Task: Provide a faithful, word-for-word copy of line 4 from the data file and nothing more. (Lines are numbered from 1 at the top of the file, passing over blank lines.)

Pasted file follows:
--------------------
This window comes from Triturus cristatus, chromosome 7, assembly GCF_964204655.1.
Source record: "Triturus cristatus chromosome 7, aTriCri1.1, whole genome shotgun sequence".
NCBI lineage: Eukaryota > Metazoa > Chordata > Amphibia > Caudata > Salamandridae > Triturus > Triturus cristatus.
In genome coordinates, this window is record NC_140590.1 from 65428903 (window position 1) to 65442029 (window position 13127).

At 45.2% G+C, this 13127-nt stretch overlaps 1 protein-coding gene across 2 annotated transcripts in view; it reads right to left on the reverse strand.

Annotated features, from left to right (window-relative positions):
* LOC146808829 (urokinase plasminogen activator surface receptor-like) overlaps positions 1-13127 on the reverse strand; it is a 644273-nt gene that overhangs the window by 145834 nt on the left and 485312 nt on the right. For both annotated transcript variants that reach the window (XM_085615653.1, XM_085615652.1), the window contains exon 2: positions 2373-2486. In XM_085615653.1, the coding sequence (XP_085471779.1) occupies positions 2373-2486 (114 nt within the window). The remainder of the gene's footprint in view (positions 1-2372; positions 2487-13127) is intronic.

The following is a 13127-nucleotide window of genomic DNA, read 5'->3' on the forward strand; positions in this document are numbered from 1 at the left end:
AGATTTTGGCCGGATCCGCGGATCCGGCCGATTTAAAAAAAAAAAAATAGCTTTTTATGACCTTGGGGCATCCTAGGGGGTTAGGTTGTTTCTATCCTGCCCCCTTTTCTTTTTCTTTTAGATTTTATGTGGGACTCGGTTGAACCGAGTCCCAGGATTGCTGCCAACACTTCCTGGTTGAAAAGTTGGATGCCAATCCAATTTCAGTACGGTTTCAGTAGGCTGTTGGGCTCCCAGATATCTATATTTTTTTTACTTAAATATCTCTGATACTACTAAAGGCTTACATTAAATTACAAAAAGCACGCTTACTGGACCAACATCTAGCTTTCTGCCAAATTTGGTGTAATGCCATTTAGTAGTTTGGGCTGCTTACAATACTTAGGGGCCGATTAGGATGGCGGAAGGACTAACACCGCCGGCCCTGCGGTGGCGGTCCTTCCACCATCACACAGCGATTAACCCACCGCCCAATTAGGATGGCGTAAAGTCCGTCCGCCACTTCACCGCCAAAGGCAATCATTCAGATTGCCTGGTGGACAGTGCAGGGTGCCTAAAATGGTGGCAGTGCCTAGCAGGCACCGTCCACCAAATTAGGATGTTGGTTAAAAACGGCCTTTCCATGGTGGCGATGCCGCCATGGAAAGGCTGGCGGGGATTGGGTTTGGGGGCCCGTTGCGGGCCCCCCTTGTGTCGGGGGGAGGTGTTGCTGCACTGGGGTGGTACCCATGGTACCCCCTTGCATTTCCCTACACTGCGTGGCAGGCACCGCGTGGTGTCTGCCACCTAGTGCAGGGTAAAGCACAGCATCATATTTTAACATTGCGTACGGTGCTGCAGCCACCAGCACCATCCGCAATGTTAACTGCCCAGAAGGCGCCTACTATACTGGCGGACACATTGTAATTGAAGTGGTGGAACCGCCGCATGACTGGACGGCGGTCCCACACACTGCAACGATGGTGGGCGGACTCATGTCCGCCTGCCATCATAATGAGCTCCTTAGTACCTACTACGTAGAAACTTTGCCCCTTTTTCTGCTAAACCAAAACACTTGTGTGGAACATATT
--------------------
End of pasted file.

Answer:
In genome coordinates, this window is record NC_140590.1 from 65428903 (window position 1) to 65442029 (window position 13127).